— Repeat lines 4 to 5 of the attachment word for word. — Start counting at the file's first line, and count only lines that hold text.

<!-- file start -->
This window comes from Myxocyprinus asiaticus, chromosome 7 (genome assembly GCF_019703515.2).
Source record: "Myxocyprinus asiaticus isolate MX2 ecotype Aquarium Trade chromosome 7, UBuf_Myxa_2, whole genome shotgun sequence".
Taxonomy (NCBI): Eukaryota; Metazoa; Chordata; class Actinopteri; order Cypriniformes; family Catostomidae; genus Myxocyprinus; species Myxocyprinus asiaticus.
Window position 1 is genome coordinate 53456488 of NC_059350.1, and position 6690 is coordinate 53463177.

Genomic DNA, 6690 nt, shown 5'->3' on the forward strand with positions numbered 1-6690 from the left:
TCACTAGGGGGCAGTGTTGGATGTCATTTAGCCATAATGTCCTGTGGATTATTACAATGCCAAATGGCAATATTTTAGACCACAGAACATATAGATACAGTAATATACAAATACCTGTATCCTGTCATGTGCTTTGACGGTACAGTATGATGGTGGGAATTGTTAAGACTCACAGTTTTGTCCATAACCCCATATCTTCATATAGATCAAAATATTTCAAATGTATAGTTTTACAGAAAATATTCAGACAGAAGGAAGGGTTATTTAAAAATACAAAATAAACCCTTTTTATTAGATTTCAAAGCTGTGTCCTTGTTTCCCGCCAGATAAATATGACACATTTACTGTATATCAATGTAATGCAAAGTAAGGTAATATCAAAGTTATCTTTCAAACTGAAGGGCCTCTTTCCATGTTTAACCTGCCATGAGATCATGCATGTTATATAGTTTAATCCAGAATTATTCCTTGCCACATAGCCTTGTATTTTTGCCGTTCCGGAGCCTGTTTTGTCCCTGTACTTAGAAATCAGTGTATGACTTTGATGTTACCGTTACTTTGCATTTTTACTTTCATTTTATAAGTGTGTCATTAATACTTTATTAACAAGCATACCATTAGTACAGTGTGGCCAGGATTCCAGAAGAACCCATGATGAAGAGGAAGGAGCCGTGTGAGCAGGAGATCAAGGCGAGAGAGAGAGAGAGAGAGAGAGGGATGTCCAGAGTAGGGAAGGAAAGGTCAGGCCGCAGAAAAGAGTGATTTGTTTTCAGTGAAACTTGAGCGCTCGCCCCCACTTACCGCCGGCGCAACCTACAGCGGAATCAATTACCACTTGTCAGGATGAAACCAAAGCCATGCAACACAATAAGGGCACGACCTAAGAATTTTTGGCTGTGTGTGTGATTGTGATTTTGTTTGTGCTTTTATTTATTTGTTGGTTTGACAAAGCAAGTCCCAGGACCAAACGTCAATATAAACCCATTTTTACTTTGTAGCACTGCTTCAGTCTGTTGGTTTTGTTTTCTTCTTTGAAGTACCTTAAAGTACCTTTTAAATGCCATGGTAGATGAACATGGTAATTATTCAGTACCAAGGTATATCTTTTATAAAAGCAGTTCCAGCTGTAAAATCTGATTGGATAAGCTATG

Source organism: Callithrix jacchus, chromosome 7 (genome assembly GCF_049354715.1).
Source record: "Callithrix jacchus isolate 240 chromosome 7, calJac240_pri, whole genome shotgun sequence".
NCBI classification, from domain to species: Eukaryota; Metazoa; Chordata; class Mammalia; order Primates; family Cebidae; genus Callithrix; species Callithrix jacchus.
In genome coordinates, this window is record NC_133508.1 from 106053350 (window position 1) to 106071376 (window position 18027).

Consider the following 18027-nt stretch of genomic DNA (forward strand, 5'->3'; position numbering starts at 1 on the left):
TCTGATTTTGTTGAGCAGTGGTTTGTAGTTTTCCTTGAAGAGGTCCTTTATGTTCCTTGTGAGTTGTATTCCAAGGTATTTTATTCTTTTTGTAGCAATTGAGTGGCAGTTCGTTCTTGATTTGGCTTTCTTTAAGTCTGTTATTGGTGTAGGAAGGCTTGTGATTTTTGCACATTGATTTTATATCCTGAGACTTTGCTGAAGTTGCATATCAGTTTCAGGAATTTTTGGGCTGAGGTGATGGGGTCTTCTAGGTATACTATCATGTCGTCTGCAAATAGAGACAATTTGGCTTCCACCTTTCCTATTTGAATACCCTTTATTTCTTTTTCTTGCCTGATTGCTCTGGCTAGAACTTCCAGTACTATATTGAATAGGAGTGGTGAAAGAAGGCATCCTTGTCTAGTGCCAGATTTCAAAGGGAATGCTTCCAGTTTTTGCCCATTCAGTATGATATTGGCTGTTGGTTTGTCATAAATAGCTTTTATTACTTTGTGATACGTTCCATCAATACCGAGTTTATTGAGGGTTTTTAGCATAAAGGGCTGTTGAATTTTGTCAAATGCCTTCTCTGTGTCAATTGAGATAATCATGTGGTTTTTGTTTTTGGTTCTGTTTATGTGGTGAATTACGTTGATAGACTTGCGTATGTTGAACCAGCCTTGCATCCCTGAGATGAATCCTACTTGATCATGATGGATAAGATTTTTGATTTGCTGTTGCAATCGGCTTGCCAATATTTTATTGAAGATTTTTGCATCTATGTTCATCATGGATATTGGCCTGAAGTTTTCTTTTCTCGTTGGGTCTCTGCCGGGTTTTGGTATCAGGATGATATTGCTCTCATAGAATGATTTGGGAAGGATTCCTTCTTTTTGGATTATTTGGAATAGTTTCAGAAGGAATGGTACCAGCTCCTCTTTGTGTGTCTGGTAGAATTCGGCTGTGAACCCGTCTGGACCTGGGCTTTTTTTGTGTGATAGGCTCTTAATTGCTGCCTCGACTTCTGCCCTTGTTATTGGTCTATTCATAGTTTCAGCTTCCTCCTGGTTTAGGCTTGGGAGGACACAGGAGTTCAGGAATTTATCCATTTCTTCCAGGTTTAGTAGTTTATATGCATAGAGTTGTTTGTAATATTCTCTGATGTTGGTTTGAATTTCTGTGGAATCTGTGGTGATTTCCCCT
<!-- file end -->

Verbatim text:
Window position 1 is genome coordinate 53456488 of NC_059350.1, and position 6690 is coordinate 53463177.

Genomic DNA, 6690 nt, shown 5'->3' on the forward strand with positions numbered 1-6690 from the left: